Dear Cross-Currents readers,
We are pleased to present you with the twenty-ninth quarterly issue of the open-access e-journal Cross-Currents: East Asian History and Culture Review.
In this special issue on “Diasporic Art and Korean Identity,” guest editors Hijoo Son (Phillips Academy) and Jooyeon Rhee (The Hebrew University of Jerusalem) have brought together three research articles, a visual essay by photographer Michael Vince Kim, and an interview with visual artist, filmmaker, and professor Y. David Chung (University of Michigan). As explained in the introduction to the issue, the contributors “explore new delineations of the political, social, cultural, and emotional landscapes inhabited by those living in the Korean diaspora.” The articles by Ji-yoon An (University of Tübingen), Iain Sands (Stockholm University), and Hijoo Son analyze films, a live performance, and paintings, respectively. Their analyses present new grounds that “formulate a reading of art that unpacks multiple and multisite narratives beyond the binary of master and counter narratives.”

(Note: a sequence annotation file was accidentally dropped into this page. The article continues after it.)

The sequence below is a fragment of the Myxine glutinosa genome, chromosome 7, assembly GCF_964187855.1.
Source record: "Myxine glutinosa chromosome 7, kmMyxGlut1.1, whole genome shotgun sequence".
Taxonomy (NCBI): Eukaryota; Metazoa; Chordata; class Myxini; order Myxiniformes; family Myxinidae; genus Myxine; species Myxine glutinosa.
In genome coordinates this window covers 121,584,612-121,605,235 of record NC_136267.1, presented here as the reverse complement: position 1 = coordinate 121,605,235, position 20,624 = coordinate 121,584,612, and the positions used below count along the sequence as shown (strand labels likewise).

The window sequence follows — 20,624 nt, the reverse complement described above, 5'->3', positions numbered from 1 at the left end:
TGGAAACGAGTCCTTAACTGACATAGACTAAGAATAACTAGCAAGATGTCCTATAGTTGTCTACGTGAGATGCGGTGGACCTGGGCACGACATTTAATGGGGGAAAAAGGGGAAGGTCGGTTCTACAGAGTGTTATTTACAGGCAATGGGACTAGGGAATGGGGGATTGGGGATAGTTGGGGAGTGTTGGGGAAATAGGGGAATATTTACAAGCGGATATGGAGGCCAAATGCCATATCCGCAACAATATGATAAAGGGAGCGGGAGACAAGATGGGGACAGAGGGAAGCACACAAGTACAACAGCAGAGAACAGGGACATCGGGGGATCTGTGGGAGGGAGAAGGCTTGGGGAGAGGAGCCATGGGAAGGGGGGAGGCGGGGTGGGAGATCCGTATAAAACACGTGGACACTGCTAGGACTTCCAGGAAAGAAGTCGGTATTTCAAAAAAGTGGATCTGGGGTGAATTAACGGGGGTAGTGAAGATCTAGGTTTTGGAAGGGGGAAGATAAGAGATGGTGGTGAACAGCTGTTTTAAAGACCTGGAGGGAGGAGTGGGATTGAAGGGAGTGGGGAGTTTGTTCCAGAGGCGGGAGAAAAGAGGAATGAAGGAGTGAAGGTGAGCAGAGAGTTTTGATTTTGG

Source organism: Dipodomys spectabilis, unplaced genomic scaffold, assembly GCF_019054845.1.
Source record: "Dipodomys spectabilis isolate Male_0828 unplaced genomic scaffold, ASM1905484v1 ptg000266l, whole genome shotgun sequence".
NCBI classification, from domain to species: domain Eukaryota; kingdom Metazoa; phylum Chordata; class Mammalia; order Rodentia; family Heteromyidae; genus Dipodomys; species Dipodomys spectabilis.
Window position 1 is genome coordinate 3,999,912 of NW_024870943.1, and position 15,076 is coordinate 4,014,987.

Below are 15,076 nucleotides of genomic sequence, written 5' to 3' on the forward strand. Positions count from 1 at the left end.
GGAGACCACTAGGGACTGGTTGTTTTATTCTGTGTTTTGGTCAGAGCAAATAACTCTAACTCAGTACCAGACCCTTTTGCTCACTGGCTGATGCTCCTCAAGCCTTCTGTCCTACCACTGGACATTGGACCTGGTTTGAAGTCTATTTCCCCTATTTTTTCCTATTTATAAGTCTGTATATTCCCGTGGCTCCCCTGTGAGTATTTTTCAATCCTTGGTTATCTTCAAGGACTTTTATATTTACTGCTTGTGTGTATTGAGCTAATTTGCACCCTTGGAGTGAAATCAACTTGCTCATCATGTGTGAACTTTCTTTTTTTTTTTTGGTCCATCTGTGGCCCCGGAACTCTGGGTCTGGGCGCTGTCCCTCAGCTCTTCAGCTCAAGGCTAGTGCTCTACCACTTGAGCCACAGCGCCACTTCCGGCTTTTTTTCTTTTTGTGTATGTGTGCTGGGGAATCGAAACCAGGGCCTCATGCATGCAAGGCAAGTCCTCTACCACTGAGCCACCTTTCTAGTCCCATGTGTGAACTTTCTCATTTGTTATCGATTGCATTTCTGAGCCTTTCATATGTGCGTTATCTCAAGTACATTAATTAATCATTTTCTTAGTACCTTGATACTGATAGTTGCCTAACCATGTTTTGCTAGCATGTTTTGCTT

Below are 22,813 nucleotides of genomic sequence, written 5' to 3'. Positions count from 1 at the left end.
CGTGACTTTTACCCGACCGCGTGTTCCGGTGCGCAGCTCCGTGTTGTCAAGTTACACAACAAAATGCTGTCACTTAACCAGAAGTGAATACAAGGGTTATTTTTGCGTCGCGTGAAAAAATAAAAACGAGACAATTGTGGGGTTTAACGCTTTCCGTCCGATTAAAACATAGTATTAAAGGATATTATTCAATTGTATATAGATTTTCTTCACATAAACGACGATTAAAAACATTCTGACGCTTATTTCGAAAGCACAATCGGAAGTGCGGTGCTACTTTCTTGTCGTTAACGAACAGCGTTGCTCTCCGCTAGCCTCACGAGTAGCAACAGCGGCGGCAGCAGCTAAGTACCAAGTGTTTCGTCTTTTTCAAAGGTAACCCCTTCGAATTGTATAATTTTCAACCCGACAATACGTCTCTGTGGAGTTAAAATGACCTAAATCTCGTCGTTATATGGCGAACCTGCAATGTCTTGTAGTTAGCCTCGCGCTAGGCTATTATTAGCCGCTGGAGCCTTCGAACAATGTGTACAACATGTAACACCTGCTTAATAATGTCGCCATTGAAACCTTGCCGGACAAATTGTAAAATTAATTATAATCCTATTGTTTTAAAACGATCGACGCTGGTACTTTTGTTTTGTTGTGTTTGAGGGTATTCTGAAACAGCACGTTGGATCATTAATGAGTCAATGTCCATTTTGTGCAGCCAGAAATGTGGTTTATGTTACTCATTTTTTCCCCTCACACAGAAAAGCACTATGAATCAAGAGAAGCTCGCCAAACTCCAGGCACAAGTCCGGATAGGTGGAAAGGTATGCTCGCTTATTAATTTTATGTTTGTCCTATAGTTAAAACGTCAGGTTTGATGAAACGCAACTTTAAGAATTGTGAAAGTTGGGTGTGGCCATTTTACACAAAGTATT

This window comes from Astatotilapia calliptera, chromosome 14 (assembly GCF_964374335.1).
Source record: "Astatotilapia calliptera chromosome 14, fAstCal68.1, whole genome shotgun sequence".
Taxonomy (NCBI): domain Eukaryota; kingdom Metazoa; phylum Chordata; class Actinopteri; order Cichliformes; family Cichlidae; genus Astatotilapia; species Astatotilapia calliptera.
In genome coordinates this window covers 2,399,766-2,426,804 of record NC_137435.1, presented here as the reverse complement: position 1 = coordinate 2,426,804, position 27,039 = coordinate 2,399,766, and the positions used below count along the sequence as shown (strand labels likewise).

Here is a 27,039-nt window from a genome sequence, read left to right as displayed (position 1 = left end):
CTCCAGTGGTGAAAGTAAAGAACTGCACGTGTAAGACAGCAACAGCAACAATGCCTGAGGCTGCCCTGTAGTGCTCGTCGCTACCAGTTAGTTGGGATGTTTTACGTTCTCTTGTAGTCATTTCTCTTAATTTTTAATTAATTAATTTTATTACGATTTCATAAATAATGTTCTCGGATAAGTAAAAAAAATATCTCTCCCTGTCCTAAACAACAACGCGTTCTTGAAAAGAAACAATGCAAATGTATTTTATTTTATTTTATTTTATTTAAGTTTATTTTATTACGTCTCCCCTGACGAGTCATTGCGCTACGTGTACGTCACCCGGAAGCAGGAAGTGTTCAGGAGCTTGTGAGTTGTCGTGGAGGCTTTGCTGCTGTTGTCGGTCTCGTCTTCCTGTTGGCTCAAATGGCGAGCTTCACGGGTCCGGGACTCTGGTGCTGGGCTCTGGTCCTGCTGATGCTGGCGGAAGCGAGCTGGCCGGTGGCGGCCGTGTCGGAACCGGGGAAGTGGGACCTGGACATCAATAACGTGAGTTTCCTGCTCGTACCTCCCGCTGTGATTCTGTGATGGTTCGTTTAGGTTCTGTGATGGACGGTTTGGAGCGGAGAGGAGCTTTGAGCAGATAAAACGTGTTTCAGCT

This issue also includes a review essay by Robert Stolz (New York University) covering three new publications about Japanese imperialism: Japan’s Imperial Underworlds: Intimate Encounters at the Borders of Empire by David R. Ambaras, Outcasts of Empire: Japan’s Rule on Taiwan’s “Savage Border,” 1874–1975 by Paul D. Barclay, and Placing Empire: Travel and the Social Imagination in Imperial Japan by Kate McDonald. All three authors, Stolz notes, “eschew a focus on tairiki rōnin (continental adventurers) and Japanese officials in favor of focusing on citizens and national and colonial subjects and their various negotiations, subjugations, and collaborations with questions of territory, power, and subjectivity.”
In addition, this issue features a second photo essay, “Resurrection City: The Scale of Seoul’s Urban Renewal Process,” created by Jon Dunbar, an editor at The Korea Times. Dunbar’s images and accompanying artist’s statement take us on an unusual tour of the rooftops, abandoned neighborhoods, and construction zones of Seoul and highlight how South Korea’s social problems manifest themselves in unique urban phenomena, a situation he calls “the no-man’s-land of a class-based urban war.” An accompanying essay by Mihye Cho (Singpore University of Technology and Design) provides greater context for the images by tracing the history of the cycle of urban demolition and renewal that has been Seoul’s “development formula” for the past century.
We hope you enjoy reading this issue. As always, we look forward to receiving your feedback. Be sure to register here on our website in order to leave comments for our contributors and join the conversation.
Wen-hsin Yeh and Sungtaek Cho